When showing what happens to yachtsmen who frequent his bar, José Henrique passed two of the slide photographs on paper. It was then that an employee of the Café, who was deaf and mute, when approaching the image identified that a human figure (hair, eyes, nose, mouth, and beard) formed in the resentment of the wave, calling it ...
The owner of the Café Sport and his son lost their time to assist us in various matters and get us a daily dose of wild strawberries.
The “CRUISING ASSOCIATION” of London now has a representative in Faial. Mr. José Azevedo, the internationally known “Peter” from the Café Sport, has just been invited to represent in Faial the Cruising Association, an organization based in London. This English association has hundreds of members, some of which have visited our island on board their yachts.
Boats are not only attracted by the beauty of the land but also by Peter’s fraternity. “Peter” is an international name. Peter’s Café is known in France, America, Japan.
Frankly, there are reasons for the increased global interest to the extent that the practice of sailing becomes increasingly disseminated.
And the name “Café Sport” appears in international guides as a link in the middle of the Atlantic. Mail from the four corners of the world arrives in the Azores at the Café Sport, thus a constant and effective promotion of the name of the Azores. The Café Sport is a source of pride and provides valuable services in advertising the good name of this Land and of its People.
It is undoubtedly an establishment of public utility. It is necessary to recognize it and to give it the corresponding material dignity.
Sir Francis Chichester and the Café Sport in a moment of distress.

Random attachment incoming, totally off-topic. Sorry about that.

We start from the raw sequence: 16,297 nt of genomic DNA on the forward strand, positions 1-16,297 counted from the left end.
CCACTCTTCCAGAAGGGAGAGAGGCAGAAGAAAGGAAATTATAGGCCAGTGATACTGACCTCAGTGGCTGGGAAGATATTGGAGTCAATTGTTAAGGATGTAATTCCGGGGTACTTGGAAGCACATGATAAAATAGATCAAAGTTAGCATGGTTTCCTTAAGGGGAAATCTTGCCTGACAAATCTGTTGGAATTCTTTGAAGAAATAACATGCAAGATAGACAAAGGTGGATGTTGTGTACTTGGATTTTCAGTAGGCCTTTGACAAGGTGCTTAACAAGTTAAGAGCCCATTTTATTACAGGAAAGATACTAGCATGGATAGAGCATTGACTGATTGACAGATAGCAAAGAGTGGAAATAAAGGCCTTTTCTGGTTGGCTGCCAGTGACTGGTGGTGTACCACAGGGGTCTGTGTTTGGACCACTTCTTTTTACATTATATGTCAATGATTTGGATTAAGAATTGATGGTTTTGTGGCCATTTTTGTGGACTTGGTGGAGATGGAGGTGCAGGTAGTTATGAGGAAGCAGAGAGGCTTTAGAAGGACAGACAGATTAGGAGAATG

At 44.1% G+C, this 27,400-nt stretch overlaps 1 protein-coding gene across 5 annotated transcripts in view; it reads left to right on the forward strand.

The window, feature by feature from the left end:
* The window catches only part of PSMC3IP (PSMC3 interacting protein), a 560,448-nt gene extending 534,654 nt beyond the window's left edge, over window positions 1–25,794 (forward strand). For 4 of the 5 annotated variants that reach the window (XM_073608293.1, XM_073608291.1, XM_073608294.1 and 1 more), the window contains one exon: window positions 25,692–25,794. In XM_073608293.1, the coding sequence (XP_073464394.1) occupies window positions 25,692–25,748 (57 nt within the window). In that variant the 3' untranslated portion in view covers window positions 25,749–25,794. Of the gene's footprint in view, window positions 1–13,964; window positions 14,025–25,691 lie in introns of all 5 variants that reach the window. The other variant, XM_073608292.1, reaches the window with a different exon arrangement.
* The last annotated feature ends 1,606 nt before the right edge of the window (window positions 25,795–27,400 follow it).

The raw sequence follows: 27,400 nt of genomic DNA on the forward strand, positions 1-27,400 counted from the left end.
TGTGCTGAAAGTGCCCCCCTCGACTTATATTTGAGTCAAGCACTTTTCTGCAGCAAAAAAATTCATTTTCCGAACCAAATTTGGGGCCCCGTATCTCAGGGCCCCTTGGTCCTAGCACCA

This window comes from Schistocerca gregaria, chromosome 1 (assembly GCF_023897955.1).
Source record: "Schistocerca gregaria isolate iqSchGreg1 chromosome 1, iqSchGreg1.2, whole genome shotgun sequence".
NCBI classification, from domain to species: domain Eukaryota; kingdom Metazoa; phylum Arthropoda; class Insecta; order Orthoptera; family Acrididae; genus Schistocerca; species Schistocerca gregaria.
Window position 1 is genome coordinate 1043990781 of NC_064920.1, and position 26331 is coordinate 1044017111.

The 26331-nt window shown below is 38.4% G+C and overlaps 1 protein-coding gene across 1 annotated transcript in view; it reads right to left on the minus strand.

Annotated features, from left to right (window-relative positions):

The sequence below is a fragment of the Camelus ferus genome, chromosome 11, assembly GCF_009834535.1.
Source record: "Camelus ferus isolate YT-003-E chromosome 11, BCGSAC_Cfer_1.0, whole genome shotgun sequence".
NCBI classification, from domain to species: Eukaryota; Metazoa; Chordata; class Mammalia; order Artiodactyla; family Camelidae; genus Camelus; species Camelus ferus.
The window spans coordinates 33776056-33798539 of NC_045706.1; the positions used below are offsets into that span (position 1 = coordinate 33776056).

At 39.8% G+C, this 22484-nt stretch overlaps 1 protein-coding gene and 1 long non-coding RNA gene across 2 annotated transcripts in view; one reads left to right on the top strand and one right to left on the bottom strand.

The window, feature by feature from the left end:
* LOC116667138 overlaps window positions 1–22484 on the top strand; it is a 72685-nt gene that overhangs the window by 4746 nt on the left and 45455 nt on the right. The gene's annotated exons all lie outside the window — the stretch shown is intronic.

As it was reported, three days after departing Horta, the Gipsy Moth was caught in a strong storm and suffered heavy damage; being flooded, it led its only crew member to believe that the final hour had arrived not only for the yacht but also for him. The moments when he considered his salvation to be impossible were marked by a sentimental detail; Sir Francis Chichester writes that his thoughts turned to his wife Sheila, to his son Giles and also to some old friends, among them “a man named Peter, owner of a small coffee house in Horta”.
Jaime Saint-Maurice, who is a true journalist, may have been in Castelo Branco for the opening of the airport, but what is known for sure is that he was in Horta going through those cases that have a trivial face and unusual underpinnings. Hence its “home of the world” which is none other than the “Café Sport” of Horta, a typical coffee house on the waterfront of Santa Cruz, where all yachtsmen that cross the North Atlantic end up brought by the fetish of a name – “Peter.” “Peter” is a “saint and a password” for yachtsmen from all over the world who enter the port of Horta, and his “Café Sport” is a temptation to all journalists that go there. And Saint-Maurice was no exception, and despite everyone being head over heels with the airport he, a journalist, went to the “Sport” for the inevitable...
A yacht, a wharf and a glass of gin.
Drinking a gin and tonic at Peter’s is part of the art of sailing.
If you pass by Horta, don’t forget Peter’s…
As far as tourism is concerned, Peter’s Café is in Horta, Azores. It is the most important place for the concentration of tourists; its gin and tonic is known throughout the world; its friendliness is universal; the walls of the coffee house bear witness to all of this; its photo albums are the real evidence that, among ambassadors, naval attachés and even some princesses, its fame is not only universal but also royal … And why? Why is a small café, across the street from the sea which surrounds Horta on all sides (except one), so well known worldwide? Because there is no war vessel, yacht, amateur sloop or racing boat whose crew did not go to Peter’s to drink a gin and tonic and local wine and eat their extraordinary delicacies.
“I was wonderfully welcomed in Horta.”
“I have disembarked in 33 different ports. It was beautiful; it was a unique experience that allowed me to meet other people, as well as different places… I’ve never found a café such “Sport Peter” in any other place, not even in South Africa.”
From foreign exchange office to general delivery, from yacht club to news agency, from weather station to charitable institution, from tourist attraction to welcoming house for international visitors, Peter’s is not simply a coffee house but a world-renowned institution.
A gin and tonic at Peter’s
In Horta, going to Peter’s is like going to the source. Next to the harbor, the small bar is decorated with yacht flags and this is one of those details that characterizes and distinguishes the spot.